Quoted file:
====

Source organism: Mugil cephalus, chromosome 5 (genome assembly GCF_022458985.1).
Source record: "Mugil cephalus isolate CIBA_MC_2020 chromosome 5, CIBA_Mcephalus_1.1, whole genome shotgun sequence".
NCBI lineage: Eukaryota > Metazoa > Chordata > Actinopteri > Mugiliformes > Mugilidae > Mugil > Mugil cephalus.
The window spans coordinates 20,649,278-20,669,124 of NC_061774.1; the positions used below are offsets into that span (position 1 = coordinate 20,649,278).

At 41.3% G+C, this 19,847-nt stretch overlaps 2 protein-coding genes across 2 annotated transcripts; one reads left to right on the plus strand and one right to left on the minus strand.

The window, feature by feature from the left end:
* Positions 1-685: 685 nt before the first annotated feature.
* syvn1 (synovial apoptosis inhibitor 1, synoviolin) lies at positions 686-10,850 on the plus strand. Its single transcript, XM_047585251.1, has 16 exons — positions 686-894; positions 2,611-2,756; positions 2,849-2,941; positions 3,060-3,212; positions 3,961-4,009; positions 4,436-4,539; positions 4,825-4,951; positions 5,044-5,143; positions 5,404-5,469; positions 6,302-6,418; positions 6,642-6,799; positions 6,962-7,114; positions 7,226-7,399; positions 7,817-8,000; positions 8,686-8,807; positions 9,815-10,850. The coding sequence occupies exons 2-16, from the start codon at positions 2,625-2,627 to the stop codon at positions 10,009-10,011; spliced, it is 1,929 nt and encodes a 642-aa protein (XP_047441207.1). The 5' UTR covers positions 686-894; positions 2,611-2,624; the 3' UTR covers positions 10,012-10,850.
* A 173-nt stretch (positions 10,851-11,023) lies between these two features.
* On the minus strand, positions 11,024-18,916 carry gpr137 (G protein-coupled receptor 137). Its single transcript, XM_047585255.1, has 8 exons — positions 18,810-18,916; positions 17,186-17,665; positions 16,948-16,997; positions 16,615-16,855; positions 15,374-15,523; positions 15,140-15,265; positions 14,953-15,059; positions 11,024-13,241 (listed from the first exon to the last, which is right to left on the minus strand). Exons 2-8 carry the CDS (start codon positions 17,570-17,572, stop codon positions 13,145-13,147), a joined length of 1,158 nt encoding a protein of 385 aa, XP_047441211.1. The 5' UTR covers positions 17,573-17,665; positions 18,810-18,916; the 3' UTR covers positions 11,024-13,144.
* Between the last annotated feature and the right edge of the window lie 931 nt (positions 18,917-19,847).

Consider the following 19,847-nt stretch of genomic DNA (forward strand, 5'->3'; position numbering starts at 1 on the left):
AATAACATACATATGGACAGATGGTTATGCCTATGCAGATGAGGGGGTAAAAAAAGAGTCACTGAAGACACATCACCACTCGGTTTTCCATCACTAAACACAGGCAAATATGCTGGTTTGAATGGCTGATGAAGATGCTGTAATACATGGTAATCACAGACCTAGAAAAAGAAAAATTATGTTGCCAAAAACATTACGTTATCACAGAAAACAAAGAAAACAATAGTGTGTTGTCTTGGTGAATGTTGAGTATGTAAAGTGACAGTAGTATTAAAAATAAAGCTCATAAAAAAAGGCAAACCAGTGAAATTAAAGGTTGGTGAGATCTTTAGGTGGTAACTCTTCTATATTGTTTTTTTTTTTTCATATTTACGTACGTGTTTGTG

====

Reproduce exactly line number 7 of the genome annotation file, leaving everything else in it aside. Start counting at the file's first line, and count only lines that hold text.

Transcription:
* Positions 1-685: 685 nt before the first annotated feature.